What's the story on the fountain identified as donated to City Park in 1910 by the parents of William Frazer Owen?
The story behind this fountain is a sad one indeed. It is one of the park's memorials, this one given by Mr. and Mrs. Owen as a memorial to their young son after his premature death.
The fountain looks very different from the original that was erected in 1910. The first fountain included a statue of a little boy wearing overalls. He was holding up and examining his boot, which had a hole in the bottom. Through the hole poured the fountain stream into a round iron pool.
The statue had been cast from a famous original called "The Unfortunate Boot." And it graced the park until 1929 when it was discovered by park officials to be broken.
The park board decided to have it replaced and accepted a bid from J. L. Mott Iron Works of New York for $270 to provide a bronze replica of "The Unfortunate Boot" weighing 400 pounds. However, the new statue was never put in place.
It seems that William McFadden -- the millionaire oilman who owned the mansion that is now occupied by the Christian Brothers School -- objected to the fountain. McFadden was very generous and made charitable contributions to the park. He was also an honorary member of the City Park board. So it was important to keep him happy. In this instance, McFadden used his influence to persuade the park officials to discard the statue because his wife had an identical statue in one of her gardens. It didn't seem to matter that the Owen statue had been in place 10 years before McFadden had bought his home.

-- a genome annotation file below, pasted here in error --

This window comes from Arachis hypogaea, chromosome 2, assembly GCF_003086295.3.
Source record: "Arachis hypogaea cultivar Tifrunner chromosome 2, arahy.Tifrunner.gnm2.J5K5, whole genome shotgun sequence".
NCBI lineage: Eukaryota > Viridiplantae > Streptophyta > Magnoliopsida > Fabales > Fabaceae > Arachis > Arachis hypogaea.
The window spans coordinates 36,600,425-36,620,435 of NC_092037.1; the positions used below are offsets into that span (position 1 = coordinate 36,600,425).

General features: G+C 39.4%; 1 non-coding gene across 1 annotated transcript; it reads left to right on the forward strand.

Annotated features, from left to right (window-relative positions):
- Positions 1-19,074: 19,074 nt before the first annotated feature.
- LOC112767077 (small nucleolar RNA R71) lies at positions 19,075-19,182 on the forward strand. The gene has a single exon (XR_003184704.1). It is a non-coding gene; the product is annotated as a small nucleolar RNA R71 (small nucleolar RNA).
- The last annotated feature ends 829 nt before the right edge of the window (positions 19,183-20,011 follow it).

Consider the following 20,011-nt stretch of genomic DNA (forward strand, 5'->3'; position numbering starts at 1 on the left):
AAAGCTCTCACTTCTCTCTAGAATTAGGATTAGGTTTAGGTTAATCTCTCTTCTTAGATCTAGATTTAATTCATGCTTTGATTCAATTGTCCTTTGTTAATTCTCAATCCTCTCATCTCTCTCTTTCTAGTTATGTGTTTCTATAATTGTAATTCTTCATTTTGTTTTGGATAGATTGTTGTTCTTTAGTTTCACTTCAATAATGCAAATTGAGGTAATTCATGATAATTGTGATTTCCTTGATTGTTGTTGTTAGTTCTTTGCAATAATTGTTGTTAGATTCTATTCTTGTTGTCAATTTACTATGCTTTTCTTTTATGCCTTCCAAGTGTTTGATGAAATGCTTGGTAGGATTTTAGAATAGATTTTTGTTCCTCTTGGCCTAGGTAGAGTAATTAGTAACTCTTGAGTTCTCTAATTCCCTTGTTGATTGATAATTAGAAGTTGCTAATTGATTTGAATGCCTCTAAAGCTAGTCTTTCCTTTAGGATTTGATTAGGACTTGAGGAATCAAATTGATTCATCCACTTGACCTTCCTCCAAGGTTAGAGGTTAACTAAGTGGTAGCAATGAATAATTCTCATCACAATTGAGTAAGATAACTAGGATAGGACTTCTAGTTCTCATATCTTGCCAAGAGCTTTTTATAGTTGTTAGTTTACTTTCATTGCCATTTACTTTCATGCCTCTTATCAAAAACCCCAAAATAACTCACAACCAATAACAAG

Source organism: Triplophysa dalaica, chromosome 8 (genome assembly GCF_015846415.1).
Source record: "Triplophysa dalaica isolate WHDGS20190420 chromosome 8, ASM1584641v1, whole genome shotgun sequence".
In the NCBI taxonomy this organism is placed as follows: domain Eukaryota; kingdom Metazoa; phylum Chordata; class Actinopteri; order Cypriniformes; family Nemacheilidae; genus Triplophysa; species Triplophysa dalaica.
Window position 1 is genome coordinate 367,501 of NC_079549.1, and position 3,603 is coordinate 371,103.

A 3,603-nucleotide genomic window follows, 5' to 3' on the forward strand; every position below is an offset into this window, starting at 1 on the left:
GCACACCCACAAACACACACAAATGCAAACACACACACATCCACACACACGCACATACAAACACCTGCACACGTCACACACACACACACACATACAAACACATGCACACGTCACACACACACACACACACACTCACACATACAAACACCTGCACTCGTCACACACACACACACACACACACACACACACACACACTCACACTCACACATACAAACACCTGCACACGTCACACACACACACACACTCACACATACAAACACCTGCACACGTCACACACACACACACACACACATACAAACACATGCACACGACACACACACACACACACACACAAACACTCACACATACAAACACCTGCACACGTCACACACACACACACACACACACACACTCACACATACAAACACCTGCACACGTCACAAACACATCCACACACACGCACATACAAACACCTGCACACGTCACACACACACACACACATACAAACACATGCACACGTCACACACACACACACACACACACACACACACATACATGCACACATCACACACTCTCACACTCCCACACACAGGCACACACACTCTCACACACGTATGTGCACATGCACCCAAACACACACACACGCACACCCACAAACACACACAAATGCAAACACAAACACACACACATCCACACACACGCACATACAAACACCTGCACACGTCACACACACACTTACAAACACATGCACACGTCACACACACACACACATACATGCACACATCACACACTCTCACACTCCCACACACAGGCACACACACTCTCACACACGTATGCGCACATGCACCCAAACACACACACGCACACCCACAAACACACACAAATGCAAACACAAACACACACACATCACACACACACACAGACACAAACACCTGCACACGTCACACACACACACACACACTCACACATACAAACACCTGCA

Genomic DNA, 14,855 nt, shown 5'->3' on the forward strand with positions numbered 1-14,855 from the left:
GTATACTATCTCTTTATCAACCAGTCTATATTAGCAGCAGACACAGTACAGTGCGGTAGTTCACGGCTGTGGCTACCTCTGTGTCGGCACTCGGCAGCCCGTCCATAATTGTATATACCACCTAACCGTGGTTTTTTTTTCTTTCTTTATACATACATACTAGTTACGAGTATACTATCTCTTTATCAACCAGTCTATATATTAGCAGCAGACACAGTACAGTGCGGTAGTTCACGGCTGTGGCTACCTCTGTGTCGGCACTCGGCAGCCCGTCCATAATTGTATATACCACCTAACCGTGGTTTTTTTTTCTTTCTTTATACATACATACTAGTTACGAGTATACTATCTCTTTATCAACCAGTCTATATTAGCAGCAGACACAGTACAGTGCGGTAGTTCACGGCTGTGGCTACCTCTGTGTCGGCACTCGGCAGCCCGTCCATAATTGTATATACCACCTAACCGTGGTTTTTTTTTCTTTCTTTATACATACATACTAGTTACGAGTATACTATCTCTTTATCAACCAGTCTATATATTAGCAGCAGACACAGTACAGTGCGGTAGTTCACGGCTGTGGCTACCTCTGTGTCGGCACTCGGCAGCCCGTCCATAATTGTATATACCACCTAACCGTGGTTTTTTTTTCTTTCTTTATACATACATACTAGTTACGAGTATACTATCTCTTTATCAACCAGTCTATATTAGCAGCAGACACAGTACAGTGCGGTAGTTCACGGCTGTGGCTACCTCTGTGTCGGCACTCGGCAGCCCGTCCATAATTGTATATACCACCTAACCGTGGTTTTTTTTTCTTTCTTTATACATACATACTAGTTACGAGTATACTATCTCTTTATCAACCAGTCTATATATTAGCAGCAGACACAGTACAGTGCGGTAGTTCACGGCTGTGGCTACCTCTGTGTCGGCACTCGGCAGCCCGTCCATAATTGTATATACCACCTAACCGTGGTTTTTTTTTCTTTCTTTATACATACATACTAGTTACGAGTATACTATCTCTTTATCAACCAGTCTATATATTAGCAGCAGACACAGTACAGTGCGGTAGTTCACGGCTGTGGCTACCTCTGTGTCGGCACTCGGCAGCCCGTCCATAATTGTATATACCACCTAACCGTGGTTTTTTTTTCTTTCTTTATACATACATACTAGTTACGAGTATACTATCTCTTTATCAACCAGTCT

So the statue was sold outside of the country and another statue was found. This one is Chloe, a bronze nymph, placed there in November 1929.
In 1994, the cast-iron fountain rusted out and was replaced, and today it is the Patrick J. Butler Memorial as well as the Owen Memorial Fountain.
I just finished watching Ken Burns' fascinating biopic of Huey P. Long. Huey had a suite at the Roosevelt Hotel. Is that suite still there? How much would it cost to rent it for the night?
R. Drew Sanders
Dear R. Drew,
The Kingfish did indeed spend a great deal of time holding court from his suite at the Roosevelt -- now Fairmont -- Hotel. His suite was up on the 10th floor. But since then it has been divided. I'm sure if you called the hotel they would be happy to accommodate you. But you know what they say: if you have to ask the price, you probably can't afford it.
Why is the road along the lake in Bucktown called the Hammond Highway? Was it supposed to be a highway all the way to Hammond?
You are absolutely right! A long time ago, this road was the highway to Hammond. Lying along the shores of beautiful Lake Pontchartrain, the highway connected to another highway and a ferry over Pass Manchac.
However, when U.S. Highway 61 was built, and later Interstate 10, old Hammond Highway fell out of favor. Now there's very little remaining.
By the way, did you know that the city of Hammond was named for its first settler, Peter Hammander, who later Anglicized his name? He was a native of Hammardal, Sweden, who came to Louisiana in the early part of the 19th century.
I am currently talking a class in history after 1865, and one of the questions regards how General Pershing Street got its name. Can you help?
I imagine I'm too late to help you with your class, but you're not the only reader to ask about this street's name.
It's common everywhere to name streets after
military heroes. General John Joseph Pershing -- also known as Black Jack Pershing
-- commanded the American Expeditionary Forces in Europe during World War I.
The street was originally called Berlin, but was changed to General Pershing
in 1918 because of strong anti-German sentiment.
to an editor's error, the photo caption in my column of July 15 incorrectly said
that the painting "Life at the Metairie" was moved from the Beverly Country Club
to the New Orleans Fair Grounds grandstand after the Beverly burned down in 1983.
The Fair Grounds actually acquired the painting several years before that date.
NOTE: Due to an editor's error, the photo caption in my column of July 15 incorrectly said that the painting "Life at the Metairie" was moved from the Beverly Country Club to the New Orleans Fair Grounds grandstand after the Beverly burned down in 1983. The Fair Grounds actually acquired the painting several years before that date.